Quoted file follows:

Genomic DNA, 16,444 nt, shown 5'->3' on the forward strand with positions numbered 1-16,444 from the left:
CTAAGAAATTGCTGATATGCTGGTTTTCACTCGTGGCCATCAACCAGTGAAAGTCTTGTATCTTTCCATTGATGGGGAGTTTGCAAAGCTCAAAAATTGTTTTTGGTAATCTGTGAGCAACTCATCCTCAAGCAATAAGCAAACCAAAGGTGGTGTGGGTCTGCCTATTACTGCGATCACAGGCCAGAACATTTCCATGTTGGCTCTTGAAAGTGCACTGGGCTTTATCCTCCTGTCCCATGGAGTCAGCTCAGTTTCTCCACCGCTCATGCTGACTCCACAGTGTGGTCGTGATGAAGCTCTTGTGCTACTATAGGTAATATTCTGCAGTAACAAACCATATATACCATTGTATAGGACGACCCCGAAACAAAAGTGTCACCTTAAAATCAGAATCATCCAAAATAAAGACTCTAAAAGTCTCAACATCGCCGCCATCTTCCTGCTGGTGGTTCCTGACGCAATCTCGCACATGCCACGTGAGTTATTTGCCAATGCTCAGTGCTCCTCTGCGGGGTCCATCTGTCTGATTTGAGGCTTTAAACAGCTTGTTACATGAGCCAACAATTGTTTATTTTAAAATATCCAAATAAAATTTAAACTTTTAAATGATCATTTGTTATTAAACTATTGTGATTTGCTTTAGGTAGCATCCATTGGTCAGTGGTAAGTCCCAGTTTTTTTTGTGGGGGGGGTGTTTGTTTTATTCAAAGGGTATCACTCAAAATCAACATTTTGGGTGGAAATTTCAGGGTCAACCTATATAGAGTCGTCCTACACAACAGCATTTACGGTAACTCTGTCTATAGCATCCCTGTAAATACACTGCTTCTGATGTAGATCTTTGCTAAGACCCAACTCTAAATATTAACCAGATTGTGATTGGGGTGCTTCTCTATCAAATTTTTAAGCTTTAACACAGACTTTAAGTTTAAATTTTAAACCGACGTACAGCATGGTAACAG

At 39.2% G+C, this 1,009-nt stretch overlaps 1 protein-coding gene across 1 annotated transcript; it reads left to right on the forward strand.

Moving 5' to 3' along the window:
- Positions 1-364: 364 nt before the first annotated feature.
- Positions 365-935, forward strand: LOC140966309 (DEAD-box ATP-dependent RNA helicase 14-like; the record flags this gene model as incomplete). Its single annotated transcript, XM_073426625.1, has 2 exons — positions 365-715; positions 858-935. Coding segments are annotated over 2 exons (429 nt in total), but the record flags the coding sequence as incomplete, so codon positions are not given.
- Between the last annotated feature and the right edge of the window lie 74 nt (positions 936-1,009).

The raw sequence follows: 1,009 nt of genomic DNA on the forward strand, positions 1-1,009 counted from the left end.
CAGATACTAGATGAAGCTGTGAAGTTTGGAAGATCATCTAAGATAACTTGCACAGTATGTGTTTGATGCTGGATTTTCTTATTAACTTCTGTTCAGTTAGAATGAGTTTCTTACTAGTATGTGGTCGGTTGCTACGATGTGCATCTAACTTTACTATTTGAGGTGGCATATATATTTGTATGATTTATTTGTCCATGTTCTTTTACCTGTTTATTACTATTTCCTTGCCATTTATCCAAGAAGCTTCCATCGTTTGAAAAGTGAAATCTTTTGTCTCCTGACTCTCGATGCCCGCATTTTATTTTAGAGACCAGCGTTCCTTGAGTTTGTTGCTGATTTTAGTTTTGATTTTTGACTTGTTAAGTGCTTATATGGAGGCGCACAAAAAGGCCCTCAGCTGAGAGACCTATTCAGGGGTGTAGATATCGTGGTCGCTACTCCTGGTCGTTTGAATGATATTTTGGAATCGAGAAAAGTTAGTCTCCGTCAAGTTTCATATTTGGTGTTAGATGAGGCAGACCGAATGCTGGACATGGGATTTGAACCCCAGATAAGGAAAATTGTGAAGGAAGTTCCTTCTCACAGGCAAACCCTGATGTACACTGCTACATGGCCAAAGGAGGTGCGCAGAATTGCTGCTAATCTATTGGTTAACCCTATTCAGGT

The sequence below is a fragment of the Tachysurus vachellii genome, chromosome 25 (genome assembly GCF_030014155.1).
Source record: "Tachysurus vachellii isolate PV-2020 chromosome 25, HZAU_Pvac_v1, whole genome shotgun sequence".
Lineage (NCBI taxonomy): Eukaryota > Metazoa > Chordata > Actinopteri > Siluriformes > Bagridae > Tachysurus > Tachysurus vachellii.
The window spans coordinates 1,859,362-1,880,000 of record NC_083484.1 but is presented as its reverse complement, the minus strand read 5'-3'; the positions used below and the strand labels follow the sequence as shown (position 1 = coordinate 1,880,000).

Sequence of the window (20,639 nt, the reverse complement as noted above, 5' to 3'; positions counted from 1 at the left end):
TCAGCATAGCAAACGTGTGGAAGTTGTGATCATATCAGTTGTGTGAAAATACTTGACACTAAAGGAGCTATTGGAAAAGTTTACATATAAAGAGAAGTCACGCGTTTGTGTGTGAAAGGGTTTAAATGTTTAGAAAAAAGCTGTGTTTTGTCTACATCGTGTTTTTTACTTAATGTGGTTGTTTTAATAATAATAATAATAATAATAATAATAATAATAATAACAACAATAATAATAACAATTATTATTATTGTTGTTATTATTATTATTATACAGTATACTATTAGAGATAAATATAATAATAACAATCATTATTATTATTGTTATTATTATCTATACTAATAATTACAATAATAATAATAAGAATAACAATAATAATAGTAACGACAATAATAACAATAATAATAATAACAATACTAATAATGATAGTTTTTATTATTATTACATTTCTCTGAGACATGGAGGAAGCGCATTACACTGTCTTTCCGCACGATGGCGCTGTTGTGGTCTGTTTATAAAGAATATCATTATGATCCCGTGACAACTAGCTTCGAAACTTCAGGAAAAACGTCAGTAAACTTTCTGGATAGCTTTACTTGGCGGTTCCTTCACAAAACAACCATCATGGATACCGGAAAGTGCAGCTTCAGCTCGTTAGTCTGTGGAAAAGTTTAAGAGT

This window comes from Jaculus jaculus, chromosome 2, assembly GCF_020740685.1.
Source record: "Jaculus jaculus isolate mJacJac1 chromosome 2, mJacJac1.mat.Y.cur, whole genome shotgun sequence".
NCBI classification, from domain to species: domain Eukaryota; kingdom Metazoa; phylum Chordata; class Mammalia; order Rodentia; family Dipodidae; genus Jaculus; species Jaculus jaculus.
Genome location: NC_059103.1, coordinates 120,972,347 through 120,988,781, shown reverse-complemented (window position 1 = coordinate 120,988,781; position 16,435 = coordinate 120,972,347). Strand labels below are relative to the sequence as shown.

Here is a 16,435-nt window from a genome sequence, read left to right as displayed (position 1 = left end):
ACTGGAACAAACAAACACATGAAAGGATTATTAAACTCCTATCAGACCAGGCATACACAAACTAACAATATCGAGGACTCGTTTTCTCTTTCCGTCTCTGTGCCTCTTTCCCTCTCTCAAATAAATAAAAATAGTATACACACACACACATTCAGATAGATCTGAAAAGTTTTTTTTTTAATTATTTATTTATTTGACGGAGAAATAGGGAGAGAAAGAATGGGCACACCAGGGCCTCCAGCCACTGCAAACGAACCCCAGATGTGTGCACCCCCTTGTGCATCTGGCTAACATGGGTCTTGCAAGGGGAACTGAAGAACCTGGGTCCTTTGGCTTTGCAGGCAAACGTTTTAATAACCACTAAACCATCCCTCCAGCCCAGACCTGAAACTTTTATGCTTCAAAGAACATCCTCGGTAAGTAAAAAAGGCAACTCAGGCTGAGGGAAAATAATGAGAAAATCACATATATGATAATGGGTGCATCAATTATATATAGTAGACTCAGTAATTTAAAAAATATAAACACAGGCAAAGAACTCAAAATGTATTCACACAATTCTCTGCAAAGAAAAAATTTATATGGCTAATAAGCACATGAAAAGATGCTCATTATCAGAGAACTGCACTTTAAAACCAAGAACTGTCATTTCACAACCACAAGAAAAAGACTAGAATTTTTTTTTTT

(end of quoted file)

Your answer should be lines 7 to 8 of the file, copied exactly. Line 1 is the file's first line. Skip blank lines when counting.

- Between the last annotated feature and the right edge of the window lie 74 nt (positions 936-1,009).

The raw sequence follows: 1,009 nt of genomic DNA on the forward strand, positions 1-1,009 counted from the left end.